Voices of Trees: Steven Finch

Burdiya Karri

Our guide left facts in the air
that my memory cannot touch

their eyes saw this poem

stepping up onto a log to explain
all trees but this Burdiya Karri were leveled by men,
they left one,
so its ancient seeds
could explain into trees

King Karri, the Wadjela guide called it,
But our Nyoongar guide called it
Burdiya Karri. Affection hung, sadness fell,
and together we breathed.

this is a biodiversity hotspot, which means
we have thousands of native species
on Nyoongar boodja.
But for thousands more, precariousness hangs

the rain touched us
we were still

I have heard Elders who speak of waking up
their language their culture their boodja

Sometimes poetry feels like sleeping –
memory always repeats the dream

We saw faces in the trees
on the hill of spiders
and heard Nyoongar Dreaming –
connected to the ghosts of gone species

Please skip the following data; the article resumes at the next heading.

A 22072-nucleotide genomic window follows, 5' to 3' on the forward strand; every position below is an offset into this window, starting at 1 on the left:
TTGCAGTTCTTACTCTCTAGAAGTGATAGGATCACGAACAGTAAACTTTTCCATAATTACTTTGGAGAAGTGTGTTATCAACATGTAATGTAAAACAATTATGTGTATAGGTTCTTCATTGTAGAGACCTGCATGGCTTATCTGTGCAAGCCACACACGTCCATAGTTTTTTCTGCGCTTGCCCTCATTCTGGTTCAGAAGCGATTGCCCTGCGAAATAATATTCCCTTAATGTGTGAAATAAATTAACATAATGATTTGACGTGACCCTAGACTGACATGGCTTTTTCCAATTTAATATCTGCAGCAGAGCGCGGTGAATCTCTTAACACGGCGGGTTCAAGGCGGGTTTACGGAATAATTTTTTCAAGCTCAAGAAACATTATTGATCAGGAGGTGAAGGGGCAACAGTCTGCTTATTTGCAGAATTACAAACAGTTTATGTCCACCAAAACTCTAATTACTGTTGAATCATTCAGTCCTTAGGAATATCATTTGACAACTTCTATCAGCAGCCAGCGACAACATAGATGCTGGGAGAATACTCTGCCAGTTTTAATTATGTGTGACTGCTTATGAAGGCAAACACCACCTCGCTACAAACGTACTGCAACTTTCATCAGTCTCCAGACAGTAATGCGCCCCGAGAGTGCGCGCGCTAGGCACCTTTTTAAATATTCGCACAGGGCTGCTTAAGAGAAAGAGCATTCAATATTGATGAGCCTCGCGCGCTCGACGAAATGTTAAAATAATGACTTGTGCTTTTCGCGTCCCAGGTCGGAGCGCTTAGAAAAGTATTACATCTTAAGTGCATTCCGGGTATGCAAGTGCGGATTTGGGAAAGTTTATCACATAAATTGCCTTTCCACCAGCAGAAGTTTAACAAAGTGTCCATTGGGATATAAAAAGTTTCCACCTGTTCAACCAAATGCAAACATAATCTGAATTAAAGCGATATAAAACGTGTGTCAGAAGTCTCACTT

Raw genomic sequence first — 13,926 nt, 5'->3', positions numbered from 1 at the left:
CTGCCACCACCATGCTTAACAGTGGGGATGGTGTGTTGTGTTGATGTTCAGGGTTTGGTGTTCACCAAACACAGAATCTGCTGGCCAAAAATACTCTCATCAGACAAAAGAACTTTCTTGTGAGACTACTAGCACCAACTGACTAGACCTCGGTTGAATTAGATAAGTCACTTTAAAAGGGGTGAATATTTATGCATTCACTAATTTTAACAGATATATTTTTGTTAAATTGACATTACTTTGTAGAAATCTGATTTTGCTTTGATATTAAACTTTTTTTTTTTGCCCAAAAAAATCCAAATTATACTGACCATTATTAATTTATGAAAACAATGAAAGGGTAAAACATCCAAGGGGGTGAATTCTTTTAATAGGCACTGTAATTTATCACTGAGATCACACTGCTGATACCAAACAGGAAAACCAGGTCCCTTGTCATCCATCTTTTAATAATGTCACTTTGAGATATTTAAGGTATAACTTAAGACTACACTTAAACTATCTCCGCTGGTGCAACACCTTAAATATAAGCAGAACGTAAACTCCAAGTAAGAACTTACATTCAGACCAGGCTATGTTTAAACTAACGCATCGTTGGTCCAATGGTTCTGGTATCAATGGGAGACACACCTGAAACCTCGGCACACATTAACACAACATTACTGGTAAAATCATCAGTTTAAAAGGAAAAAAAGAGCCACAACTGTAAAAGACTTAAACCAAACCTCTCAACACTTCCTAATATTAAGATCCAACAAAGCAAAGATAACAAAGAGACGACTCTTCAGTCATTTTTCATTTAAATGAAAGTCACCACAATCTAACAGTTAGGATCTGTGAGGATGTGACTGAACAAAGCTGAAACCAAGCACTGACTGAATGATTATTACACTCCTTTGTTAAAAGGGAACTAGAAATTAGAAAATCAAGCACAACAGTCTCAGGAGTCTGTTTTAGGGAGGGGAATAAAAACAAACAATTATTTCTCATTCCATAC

we have strayed from flame too often
these trees need to burn to explain
into life – an essence, released, a longing

there is no comfort in the naming of things
but – everybody clapping on the one and the three

“We need to measure the trunk to understand its age”
so we linked arms, encircled
Burdiya Karri,
and counted.

My face against the wet bark
we are sixteen arms
this one is over 400 years old
Lick bark
wake up, dark-lit, sticky mouthed,
with hand on heart

when I was younger I thought trees let you
access heaven, not by climbing
but – as a rhyme does –
welcome you into a kingdom of rhythms
everybody clapping on the one and the three
this tree, these flames,

When the trees are too young
They do not grow back from being burnt
you did not grow back

some memories I wish to sink my face into
or – speaking plainly – to wake up

Text and image by Steven Finch. Audio by Britta Jorgensen

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